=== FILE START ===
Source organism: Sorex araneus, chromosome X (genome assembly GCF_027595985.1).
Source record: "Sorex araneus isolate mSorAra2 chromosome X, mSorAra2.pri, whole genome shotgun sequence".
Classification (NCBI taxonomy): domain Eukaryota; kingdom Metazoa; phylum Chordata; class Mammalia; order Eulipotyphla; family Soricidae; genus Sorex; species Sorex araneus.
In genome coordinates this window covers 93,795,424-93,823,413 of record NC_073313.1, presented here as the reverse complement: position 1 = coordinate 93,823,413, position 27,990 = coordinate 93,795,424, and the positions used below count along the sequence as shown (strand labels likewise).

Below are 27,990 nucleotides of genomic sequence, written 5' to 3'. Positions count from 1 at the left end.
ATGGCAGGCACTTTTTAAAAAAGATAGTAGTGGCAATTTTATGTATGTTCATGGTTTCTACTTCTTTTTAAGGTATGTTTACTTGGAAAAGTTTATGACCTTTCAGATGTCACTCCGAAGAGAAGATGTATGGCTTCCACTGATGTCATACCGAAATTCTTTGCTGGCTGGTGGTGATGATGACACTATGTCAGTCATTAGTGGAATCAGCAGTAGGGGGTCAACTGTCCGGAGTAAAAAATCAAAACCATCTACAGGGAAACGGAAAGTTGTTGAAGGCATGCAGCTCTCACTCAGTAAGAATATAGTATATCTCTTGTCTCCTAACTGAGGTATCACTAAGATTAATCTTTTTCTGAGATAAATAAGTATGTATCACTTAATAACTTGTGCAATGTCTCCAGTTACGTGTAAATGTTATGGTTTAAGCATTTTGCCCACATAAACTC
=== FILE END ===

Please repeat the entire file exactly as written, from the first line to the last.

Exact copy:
Source organism: Sorex araneus, chromosome X (genome assembly GCF_027595985.1).
Source record: "Sorex araneus isolate mSorAra2 chromosome X, mSorAra2.pri, whole genome shotgun sequence".
Classification (NCBI taxonomy): domain Eukaryota; kingdom Metazoa; phylum Chordata; class Mammalia; order Eulipotyphla; family Soricidae; genus Sorex; species Sorex araneus.
In genome coordinates this window covers 93,795,424-93,823,413 of record NC_073313.1, presented here as the reverse complement: position 1 = coordinate 93,823,413, position 27,990 = coordinate 93,795,424, and the positions used below count along the sequence as shown (strand labels likewise).

Below are 27,990 nucleotides of genomic sequence, written 5' to 3'. Positions count from 1 at the left end.
ATGGCAGGCACTTTTTAAAAAAGATAGTAGTGGCAATTTTATGTATGTTCATGGTTTCTACTTCTTTTTAAGGTATGTTTACTTGGAAAAGTTTATGACCTTTCAGATGTCACTCCGAAGAGAAGATGTATGGCTTCCACTGATGTCATACCGAAATTCTTTGCTGGCTGGTGGTGATGATGACACTATGTCAGTCATTAGTGGAATCAGCAGTAGGGGGTCAACTGTCCGGAGTAAAAAATCAAAACCATCTACAGGGAAACGGAAAGTTGTTGAAGGCATGCAGCTCTCACTCAGTAAGAATATAGTATATCTCTTGTCTCCTAACTGAGGTATCACTAAGATTAATCTTTTTCTGAGATAAATAAGTATGTATCACTTAATAACTTGTGCAATGTCTCCAGTTACGTGTAAATGTTATGGTTTAAGCATTTTGCCCACATAAACTC